This municipality needed to remove the algae from the water entering the creek as it exited the lagoon wastewater system. They installed a DAF (Dissolved Air Floatation) unit and wanted to dewater the algae sludge that the DAF was skimming. A pilot study was performed and went full scale with the Geotube® system to collect, store, and dewater the algae sludge.

DOWNLOAD PDF Applications & ProductsGeotextile Tube Containers, DewateringServicesPilot Study, Complete Solution, Turnkey Project ManagementIndustryMunicipalLocationOhio, USA


The DAF unit was successfully removing the algae sludge. The problem was that they were putting the sludge back into lagoon # 1. WaterSolve was called in to recommend a pilot study to prove the performance of dewatering the algae sludge collected by the DAF in a Geotube® trial. If the sludge was collected and dewatered properly it would reduce the volume of solids filling lagoon #1.


Geotube® containers manufactured from high-strength polypropylene fabric are designed to allow effluent water to escape through the pores of the fabric while retaining the chemically-conditioned solids. An MDS (Mobile Dewatering System) Geotube® was used in this pilot to determine if the process would work and determine the volume of solids collected over a weeks time of operation. It had a capacity of 25 cubic yards. After the pilot study, it was determined that a 30 ft. circumference by 50 ft. long tube with a capacity of 100 cubic yards would hold 90 to 100 days of the algae sludge.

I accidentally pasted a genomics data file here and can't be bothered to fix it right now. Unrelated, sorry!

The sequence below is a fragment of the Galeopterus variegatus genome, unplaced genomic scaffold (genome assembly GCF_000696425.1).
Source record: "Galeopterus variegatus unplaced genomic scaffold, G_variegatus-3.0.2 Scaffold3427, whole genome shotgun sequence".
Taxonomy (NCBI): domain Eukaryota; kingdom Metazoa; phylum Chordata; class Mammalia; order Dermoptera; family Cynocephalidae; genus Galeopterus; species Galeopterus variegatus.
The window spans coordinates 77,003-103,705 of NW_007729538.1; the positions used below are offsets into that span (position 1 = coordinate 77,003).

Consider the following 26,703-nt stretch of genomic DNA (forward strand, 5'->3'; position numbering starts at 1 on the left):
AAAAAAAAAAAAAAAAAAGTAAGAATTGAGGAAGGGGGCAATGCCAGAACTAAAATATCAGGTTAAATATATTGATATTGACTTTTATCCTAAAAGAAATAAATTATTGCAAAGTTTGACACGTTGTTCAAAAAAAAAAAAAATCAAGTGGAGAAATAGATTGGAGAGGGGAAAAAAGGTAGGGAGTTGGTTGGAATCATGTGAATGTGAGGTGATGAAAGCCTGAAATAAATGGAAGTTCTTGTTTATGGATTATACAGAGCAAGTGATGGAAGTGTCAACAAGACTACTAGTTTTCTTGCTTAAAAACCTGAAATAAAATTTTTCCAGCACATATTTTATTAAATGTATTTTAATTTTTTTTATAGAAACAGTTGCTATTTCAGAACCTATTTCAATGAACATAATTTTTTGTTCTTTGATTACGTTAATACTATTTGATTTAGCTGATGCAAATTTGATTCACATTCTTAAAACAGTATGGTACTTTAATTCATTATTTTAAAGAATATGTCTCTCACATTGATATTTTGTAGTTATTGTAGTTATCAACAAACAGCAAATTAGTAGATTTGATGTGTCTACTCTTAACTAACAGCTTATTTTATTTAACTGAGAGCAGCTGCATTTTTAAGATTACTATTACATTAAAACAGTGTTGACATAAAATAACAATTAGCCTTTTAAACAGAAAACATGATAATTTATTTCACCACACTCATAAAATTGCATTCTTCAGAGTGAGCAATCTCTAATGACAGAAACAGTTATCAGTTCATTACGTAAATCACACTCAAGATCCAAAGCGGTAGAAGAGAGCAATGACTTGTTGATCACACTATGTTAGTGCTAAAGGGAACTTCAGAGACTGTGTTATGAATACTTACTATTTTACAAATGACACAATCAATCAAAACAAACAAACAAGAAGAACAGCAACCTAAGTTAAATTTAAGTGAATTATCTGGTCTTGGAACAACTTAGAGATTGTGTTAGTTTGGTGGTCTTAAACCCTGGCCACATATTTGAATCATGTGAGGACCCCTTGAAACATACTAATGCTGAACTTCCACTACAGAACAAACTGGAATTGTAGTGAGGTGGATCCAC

In the seven days of the pilot study, it was determined the Geotube® would perform very well and was a very easy way to collect and dewater the algae sludge. The operator immediately ordered the 30 ft. circumference by 50 ft. long tube for the fall season of operation. The DAF operated at 790-gpm and could discharge nearly a million gallons daily. A dewatering containment pad was built to collect the filtrate and pump it back into the lagoon treatment system. The dewatered sludge came to about 1 cubic yard daily. The chemical treatment in the DAF was ferric chloride followed by a flocculent. There was no further treatment needed as a diaphragm pump was used to transfer the sludge with minimal shearing of the flocculent. The end result was found to be a  simple and cost-effective process to collect the and dewater the algae sludge.


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